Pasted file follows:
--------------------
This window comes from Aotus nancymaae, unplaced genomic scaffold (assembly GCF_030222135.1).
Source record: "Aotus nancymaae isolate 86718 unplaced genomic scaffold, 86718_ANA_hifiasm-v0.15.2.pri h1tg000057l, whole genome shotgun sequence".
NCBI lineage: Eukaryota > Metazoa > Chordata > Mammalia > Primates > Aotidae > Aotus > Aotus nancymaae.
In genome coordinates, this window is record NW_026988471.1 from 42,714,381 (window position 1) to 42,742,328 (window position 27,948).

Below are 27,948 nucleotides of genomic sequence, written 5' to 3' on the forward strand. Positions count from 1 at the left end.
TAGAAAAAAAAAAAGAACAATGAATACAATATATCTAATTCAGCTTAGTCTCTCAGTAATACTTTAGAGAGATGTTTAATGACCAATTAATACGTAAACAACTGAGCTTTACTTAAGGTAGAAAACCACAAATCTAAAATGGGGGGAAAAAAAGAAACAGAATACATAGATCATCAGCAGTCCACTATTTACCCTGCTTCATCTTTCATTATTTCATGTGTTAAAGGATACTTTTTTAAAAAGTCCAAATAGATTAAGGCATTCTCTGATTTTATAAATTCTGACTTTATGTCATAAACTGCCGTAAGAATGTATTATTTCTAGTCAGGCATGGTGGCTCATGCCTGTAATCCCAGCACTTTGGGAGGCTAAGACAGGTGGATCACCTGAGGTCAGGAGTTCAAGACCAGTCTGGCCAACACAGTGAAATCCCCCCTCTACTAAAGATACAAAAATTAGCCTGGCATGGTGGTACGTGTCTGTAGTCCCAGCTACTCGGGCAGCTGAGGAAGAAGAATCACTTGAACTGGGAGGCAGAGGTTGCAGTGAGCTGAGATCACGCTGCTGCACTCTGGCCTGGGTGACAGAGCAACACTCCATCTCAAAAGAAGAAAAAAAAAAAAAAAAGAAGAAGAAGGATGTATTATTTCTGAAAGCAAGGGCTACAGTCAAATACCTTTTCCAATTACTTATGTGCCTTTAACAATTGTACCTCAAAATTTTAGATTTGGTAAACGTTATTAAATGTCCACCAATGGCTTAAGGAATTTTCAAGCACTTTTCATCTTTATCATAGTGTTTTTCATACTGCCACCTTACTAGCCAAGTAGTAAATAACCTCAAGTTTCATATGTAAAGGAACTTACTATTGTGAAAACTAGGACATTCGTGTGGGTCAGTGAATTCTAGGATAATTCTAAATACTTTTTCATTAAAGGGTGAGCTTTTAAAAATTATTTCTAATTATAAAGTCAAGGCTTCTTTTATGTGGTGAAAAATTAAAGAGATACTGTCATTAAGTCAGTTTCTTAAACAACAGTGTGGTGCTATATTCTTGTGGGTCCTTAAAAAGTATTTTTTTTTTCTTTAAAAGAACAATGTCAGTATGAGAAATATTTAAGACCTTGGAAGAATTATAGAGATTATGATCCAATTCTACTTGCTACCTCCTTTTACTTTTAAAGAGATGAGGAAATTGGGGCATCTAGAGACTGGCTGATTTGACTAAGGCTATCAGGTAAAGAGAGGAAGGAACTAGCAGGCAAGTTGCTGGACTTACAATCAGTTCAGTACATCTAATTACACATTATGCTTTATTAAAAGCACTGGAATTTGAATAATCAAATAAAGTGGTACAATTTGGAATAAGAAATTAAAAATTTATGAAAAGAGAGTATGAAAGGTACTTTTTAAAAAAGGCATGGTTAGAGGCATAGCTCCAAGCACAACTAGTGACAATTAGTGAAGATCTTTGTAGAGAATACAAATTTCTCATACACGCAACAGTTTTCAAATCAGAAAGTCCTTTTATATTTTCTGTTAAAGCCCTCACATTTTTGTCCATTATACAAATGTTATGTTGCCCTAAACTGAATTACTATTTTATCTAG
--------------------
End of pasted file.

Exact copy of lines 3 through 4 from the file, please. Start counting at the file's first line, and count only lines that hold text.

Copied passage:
NCBI lineage: Eukaryota > Metazoa > Chordata > Mammalia > Primates > Aotidae > Aotus > Aotus nancymaae.
In genome coordinates, this window is record NW_026988471.1 from 42,714,381 (window position 1) to 42,742,328 (window position 27,948).